Finally, the “just so” criticism recalls too strongly for my taste Gould, which makes it inherently suspect. Gould was not, by expertise, an evolutionist and often exceeded his professional competence in his popular writings.

25

loy 04.04.04 at 2:35 am

But, neil, my point is really a much simpler one: there are actually very commonsensical interpretations of what Hagen et al are saying such that their claims comes out banally true, and known to be true prior to the introduction of any “scientific” analysis or theorizing. In the spirit of your last paragraph: one could in principle agree with all the observations made (e.g., depression is more common in big cities) but easily come up with much more commonsensical explanations (people are living worse lives).

By the way, their conclusion is not, as you suggested, that knowledge of the “evolutionary origins” of MMD “can enable us to treat it”, not quite, anyway. Look at what they say under “clinical applications” (p. 5):

“We believe that the adaptationist hypothesis directs new research and supports multiple treatment modalities, and would encourage physicians to inquire about a patient’s social conflicts and become tenacious advocates for their resolution.” (p. 5)

Surely this much (the second half of the sentence) has to be right at least some of the time. Minus the eloquence, I could have said as much…and I don’t even believe in evolutionary pschology.

Obviously, Hagel et al intend to say a lot more than what the interpretations I proposed–and on that score, i.e., the said very commonsensical set of observations has an evolutionary origin–what they say are very controversial. But even then I really wonder because the paper is so hedged and qualified.

By the way your definition of “clinical depression” as “sadness out of proportion to, and sometimes with no relationship at all, to life events”, if taken strictly, a prior rules out the sorts of cases Hagen et al are considering.

26

john c. halasz 04.04.04 at 3:00 am

keith m. ellis:

I did not say that biological roots of human behavior could not be meaningfully investigated. I merely implied that that would be something less than half the story and that I do think that the “added contextual layer” accounts for quite a lot. (For an basic example of “social scientific” explanation, I would refer to the account of “double contingency”, in Niklas Luhmann’s “Social Systems”, a functionalist, too boot, though not a simple-minded one.) Further, I also think a nature/nuture dichotomy is fruitless, as there is a considerable area of their interpenetration, cultural structuration taking up where strictly biological definition proves insufficient, while responding to and channeling underlying biological pressures. (The example of sexual desire would do fine here, for it is all the more provoked and stimulated by its cultural channeling: strictly speaking, the notion of “wealth” would make no sense in a purely natural context.) Questions about so-called “human nature” are most fruitfully address in this third zone of interpenetration. But that precisely does not invite highly reductive approaches.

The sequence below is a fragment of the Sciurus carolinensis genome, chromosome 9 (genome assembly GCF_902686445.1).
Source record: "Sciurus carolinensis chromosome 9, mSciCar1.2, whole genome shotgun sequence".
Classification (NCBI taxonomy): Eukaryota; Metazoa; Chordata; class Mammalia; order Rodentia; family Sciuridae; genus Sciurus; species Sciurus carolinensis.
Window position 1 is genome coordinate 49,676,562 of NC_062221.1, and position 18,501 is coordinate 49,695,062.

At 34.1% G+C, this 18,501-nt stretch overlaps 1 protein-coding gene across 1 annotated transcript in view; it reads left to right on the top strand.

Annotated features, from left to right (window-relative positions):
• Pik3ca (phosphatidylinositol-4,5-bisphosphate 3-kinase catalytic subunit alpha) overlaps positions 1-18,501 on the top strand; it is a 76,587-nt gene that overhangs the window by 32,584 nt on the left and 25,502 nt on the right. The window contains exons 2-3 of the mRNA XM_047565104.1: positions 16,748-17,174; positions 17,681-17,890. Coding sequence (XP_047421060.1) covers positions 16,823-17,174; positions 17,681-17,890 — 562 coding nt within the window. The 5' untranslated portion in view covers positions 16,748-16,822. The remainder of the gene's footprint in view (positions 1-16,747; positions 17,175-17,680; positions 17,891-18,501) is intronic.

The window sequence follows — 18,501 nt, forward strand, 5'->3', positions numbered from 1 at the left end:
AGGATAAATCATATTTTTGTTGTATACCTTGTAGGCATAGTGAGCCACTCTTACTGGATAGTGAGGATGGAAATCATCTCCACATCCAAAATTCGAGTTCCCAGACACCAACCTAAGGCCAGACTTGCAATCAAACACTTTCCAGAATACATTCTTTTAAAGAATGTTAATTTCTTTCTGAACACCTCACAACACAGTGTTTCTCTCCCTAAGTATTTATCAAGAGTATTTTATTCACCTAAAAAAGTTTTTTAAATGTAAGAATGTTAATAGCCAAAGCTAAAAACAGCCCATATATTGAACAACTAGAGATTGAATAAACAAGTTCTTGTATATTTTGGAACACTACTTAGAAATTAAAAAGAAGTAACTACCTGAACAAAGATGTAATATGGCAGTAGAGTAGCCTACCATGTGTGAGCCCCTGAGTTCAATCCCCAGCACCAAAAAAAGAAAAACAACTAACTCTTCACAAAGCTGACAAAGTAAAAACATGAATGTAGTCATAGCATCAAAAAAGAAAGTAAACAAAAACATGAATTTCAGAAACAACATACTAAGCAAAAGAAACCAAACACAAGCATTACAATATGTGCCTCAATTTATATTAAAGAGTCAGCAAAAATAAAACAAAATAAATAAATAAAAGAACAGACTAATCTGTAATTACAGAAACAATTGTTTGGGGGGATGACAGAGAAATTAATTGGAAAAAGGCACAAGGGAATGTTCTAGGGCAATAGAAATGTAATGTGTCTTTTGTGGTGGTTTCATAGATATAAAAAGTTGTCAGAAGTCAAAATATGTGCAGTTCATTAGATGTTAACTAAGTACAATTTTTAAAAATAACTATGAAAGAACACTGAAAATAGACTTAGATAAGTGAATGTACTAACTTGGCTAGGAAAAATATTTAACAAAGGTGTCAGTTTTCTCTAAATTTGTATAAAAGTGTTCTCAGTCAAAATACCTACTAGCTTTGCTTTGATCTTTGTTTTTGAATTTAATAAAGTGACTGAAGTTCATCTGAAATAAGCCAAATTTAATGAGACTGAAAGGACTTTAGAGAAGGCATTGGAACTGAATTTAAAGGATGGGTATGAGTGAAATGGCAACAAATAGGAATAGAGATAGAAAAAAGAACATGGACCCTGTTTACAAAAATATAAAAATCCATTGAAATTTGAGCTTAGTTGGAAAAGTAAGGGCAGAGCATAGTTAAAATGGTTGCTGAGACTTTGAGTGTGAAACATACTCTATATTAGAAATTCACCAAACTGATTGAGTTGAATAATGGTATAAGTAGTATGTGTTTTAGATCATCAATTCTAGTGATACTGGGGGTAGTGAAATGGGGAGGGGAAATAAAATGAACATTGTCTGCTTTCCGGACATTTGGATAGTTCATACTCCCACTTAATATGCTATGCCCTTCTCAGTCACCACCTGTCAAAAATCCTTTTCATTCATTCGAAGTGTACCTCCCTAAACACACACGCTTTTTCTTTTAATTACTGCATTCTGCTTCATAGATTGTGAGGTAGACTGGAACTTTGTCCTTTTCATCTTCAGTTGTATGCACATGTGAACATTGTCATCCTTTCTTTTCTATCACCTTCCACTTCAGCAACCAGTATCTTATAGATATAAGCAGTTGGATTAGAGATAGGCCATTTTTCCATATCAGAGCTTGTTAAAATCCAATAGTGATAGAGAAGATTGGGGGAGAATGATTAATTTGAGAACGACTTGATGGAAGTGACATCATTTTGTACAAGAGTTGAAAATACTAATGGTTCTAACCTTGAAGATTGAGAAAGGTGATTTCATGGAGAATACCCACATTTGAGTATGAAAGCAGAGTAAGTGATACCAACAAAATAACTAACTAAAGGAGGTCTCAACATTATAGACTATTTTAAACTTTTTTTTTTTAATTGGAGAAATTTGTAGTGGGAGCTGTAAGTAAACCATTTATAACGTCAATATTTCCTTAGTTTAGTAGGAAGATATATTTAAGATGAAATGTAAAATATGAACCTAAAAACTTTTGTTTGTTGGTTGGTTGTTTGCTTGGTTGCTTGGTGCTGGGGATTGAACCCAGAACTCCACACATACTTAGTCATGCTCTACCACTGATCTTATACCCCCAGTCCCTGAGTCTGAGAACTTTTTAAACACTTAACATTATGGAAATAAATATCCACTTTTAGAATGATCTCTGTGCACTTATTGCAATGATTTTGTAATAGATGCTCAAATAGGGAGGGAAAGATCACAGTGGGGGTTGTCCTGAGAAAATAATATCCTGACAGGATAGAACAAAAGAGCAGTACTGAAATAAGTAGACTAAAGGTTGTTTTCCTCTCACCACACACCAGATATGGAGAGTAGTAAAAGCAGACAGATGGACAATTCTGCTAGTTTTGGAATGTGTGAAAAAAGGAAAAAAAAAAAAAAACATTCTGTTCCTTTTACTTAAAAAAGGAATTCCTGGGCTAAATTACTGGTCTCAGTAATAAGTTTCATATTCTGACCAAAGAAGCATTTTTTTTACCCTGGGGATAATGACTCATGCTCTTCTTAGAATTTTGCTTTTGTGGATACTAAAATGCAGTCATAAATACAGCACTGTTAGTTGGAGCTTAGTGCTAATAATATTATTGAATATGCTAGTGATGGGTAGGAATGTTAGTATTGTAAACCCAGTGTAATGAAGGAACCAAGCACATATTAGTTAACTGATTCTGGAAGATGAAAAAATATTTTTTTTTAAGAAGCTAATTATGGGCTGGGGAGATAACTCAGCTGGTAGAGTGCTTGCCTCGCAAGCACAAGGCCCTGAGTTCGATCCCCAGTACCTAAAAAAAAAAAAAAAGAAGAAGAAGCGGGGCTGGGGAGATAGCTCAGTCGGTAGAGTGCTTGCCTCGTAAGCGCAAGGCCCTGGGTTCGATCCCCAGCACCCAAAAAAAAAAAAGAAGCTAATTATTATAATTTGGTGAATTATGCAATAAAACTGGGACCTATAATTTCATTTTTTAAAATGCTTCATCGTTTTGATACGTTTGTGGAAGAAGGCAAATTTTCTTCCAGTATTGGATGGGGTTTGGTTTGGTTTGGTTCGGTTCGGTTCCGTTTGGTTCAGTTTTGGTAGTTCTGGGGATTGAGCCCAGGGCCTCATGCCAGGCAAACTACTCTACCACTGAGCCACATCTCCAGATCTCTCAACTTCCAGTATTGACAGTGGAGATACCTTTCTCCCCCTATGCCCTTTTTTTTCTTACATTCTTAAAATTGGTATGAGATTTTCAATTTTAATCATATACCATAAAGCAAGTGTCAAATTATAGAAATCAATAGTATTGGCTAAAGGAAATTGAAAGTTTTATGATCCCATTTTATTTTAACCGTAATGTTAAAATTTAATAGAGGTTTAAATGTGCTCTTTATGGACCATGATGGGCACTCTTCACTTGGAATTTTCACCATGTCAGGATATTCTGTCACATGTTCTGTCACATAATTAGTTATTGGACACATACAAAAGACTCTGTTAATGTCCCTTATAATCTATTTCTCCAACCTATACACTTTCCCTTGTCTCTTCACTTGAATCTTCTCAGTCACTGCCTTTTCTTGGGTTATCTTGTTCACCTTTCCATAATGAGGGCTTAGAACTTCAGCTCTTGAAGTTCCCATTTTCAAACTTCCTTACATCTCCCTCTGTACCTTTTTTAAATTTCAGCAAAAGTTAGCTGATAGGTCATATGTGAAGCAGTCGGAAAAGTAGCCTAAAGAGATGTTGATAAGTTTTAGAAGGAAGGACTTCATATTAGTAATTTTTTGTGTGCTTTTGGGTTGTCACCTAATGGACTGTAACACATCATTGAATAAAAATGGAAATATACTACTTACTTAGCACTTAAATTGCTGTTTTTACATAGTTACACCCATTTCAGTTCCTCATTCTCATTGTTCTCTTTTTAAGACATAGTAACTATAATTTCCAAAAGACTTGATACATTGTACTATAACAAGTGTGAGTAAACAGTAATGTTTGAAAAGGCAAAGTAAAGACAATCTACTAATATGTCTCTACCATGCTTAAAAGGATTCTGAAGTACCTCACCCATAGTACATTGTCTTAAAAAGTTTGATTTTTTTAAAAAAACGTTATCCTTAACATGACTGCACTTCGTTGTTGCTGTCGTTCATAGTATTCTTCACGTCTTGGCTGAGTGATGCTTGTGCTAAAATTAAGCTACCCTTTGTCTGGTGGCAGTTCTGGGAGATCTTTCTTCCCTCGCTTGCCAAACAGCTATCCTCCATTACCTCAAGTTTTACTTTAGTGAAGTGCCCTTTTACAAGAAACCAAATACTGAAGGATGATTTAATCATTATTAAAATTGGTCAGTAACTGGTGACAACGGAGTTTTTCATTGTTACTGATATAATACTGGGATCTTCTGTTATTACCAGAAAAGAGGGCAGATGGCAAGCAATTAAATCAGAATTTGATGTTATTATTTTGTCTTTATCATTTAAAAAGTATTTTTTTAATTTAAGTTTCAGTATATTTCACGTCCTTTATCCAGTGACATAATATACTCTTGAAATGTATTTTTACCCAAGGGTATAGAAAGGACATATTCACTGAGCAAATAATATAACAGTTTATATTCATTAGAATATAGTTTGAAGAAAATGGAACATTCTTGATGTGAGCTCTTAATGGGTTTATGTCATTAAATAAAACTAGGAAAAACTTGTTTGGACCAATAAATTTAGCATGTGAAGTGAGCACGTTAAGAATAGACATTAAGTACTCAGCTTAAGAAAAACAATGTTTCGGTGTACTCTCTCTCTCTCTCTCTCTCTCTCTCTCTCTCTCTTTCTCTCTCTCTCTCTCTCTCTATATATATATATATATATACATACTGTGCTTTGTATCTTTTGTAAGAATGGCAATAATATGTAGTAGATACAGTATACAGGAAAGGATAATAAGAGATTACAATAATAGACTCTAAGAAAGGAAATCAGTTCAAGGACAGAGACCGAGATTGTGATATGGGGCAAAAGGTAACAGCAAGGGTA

27

john c. halasz 04.04.04 at 3:07 am

add to the last parenthesis: and nakedness, unto itself, is hardly erotic, but for the concealment/revealing of clothing that fetishizes its value.

28

Neil 04.04.04 at 3:10 am

Keith wrote (sorry, I don’t know how to italicise or bold using this thing).

“There’s little guarantee (anthropic principle silliness aside) that the universe will conform to one’s wishes or expectations. A bone of contention in that sentence would be what you mean by “unalterable”; but if we put aside the strongest and widest usage of that term, I’ll say that I think this claim is likely true.”

There’s no guarantee that the universe will conform to one’s wishes. The conclusions for which Buss (and so on) argue are unpalatable, but that doesn’t show they’re false (though that is a reason for them to have taken much greater care than they did in constructing their arguments). I don’t have proof that men and women have the same cognitive potential. What I can show is that Buss, et al., do not establish that they don’t. Their arguments suffer from major flaws. Hone in on the points at which they attempt to explain apparent exceptions to their claims. They soon get themselves in a terrible tangle. For instance, Buss can’t explain female preferences for younger males in parts of China, or the growing emphasis that women in the West place on looks, or the complete disregard for female virginity in desirable marriage partners in many Western countries. All of these falsify his predictions, as he recognizes. He needs to explain them, but he fails. Similarly, Alcock can’t explain the preference for the “wrong” WHR in some tribes. These people think that culture is a thin veneer on a genetically entrenched base, and need to explain away cultural variations. They fail miserably.

Keith: “For example, biological determinism is self-evidently absurd since, as a matter of practical fact, no one actually believes it. No one could believe it—which, for most purposes, is the same as it not being true”